I can’t wait to see what Jennifer Ryan has in store for us in her next novel. Perhaps you’ve read her debut novel, The Chilbury Ladies’ Choir. I also gave it five stars. If you want to see what I said about that book, here’s a link to my April 1, 2017 blog post, https://janetswritingblog.com/2017/04/01/the-authors-i-read-in-march/. ­­­­­­­­­­­­

The Irishman’s Daughter, by V.S. Alexander

#HistoricalNovel set in #Ireland during the #PotatoFamine
The Irishman’s Daughter, by V.S. Alexander

I’ve mentioned The Irishman’s Daughter, by V.S. Alexander in several of my blog posts including https://janetswritingblog.com/2019/04/08/three-other-books-i-read-in-march-2019/ on April 8, 2019. I’ve become a fan of V.S. Alexander’s historical novels. It’s just personal preference, but The Irishman’s Daughter didn’t hold my attention like Alexander’s first two novels, The Magdalen Girls (2017) and The Taster (2018.)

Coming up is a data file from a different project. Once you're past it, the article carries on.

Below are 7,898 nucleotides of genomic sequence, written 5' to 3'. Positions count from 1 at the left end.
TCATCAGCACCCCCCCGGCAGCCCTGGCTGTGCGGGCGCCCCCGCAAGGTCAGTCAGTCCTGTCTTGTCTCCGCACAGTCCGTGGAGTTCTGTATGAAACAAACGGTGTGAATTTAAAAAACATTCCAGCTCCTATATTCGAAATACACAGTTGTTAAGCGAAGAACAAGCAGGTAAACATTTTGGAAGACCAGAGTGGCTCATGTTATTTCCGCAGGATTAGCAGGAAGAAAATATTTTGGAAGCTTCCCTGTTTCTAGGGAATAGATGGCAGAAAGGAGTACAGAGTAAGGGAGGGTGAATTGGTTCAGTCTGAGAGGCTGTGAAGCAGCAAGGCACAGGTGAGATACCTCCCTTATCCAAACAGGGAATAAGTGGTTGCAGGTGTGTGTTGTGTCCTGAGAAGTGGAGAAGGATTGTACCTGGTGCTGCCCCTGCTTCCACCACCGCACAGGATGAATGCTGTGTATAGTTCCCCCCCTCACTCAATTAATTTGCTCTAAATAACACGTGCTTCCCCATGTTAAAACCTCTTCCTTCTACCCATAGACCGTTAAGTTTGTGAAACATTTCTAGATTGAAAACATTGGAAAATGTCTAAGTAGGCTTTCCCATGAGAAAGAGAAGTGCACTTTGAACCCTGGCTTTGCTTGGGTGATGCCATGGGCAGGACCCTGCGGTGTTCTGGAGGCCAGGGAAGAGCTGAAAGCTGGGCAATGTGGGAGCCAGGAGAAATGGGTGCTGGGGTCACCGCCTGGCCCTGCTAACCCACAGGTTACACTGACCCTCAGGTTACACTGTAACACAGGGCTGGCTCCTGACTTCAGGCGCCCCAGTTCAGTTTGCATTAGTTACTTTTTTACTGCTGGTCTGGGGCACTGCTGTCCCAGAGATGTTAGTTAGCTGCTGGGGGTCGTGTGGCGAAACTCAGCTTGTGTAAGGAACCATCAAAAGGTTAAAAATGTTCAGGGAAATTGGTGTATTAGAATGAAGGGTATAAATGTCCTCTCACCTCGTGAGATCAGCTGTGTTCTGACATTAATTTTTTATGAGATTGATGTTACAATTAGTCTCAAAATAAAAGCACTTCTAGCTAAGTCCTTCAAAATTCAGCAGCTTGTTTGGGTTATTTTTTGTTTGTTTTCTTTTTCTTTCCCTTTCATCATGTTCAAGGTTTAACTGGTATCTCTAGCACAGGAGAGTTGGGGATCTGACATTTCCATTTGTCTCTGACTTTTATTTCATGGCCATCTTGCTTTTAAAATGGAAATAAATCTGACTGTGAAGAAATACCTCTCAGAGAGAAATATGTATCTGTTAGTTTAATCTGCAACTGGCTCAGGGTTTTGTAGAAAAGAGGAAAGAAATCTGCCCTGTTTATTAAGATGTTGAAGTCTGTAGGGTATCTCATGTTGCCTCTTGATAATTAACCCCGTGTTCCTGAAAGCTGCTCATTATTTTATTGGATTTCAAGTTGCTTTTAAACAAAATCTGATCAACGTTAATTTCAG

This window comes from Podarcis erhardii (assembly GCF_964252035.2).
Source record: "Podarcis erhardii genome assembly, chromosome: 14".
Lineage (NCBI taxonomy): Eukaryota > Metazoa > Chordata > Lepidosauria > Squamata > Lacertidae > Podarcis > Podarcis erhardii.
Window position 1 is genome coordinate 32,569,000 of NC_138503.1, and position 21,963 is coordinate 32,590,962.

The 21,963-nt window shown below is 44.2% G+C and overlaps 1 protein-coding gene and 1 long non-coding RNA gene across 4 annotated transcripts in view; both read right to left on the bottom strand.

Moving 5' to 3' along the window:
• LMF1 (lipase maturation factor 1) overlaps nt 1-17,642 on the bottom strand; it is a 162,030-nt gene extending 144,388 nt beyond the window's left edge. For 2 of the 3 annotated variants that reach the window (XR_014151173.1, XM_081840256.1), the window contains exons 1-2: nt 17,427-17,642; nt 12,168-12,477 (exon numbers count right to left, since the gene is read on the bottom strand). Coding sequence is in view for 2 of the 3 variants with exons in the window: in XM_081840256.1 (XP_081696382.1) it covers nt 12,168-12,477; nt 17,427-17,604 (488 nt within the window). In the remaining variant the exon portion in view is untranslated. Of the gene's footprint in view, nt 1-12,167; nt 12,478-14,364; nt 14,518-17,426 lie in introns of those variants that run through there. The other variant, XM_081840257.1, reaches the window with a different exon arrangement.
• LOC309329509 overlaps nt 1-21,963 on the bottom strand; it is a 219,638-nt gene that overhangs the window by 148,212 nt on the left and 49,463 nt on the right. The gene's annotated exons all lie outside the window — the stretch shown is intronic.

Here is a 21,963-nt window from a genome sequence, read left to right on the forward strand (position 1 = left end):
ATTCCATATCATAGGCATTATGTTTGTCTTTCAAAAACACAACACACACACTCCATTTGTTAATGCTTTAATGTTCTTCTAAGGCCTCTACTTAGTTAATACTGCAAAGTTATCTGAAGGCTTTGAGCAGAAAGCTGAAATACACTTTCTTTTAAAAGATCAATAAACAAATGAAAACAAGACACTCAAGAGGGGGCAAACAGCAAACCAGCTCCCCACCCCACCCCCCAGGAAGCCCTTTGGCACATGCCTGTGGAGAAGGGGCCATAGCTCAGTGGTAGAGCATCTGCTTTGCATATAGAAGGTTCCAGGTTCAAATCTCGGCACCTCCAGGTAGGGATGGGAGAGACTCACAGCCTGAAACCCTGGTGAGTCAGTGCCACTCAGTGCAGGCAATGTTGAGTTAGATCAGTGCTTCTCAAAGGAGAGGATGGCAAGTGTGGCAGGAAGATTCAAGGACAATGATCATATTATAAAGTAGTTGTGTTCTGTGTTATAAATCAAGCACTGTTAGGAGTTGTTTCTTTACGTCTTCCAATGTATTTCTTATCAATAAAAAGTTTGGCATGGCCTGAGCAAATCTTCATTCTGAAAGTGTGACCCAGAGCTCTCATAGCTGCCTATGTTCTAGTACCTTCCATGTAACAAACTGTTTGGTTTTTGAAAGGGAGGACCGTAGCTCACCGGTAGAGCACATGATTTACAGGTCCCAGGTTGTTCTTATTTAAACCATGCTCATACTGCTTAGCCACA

Alexander does a brilliant job of research and has a talent for sharing research without beating the reader over the head with info dumps.

The Irishman’s Daughter takes place in Ireland during The Great Potato Famine. The father in the story oversees an estate for an absentee landlord. He has two daughters. One dreams of marrying the rich landlord, who is oblivious to the poverty and starvation faced by his tenants. The other daughter is emotionally moved by the dire situation and tries to stretch their little bit of food with as many people as she possibly can. She longs to marry a local farmer.

I must admit that I did not finish reading this book. With other books vying for my attention, this one just didn’t grab me. I’ve read good things about the book, though, so I’ll give it another try when I get a chance.